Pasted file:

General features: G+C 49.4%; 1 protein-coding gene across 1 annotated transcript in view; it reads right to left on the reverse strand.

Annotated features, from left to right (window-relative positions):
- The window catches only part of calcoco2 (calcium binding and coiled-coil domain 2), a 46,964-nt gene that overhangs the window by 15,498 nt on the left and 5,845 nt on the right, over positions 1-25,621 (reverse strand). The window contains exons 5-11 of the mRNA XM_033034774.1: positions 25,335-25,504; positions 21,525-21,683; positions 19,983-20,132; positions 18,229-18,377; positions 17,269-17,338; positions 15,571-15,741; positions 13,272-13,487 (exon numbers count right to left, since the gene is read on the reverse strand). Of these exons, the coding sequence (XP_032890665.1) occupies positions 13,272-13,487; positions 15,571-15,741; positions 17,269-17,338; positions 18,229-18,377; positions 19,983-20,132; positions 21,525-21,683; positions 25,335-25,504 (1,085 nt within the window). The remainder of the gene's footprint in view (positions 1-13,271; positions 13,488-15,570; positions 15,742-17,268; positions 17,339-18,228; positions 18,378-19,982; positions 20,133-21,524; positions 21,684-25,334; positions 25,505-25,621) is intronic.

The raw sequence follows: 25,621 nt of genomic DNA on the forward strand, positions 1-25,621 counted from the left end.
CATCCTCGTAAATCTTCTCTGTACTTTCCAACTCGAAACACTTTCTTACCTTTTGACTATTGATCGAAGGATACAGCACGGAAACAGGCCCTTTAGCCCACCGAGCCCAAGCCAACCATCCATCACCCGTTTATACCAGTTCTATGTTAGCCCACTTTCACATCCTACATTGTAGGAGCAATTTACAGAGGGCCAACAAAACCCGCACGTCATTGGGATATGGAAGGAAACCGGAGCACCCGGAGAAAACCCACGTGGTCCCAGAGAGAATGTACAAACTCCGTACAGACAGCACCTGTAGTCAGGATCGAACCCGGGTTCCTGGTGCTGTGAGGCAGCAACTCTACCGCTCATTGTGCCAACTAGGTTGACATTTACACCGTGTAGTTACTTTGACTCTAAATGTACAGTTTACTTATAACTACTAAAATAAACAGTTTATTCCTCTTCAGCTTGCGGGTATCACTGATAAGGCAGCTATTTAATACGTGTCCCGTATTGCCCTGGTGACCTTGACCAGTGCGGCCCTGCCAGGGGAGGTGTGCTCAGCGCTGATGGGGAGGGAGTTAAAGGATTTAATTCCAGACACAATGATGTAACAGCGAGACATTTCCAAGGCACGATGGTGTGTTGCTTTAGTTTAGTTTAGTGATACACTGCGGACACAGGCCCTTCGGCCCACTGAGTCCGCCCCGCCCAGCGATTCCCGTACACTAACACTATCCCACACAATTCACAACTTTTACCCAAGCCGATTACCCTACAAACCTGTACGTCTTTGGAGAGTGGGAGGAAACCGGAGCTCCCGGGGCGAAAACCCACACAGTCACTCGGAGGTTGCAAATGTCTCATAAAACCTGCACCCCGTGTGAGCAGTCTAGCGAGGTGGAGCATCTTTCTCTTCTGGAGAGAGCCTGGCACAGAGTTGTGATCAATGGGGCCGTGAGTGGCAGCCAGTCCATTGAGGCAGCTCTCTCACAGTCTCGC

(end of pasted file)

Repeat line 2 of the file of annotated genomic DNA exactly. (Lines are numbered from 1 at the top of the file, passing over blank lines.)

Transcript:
Annotated features, from left to right (window-relative positions):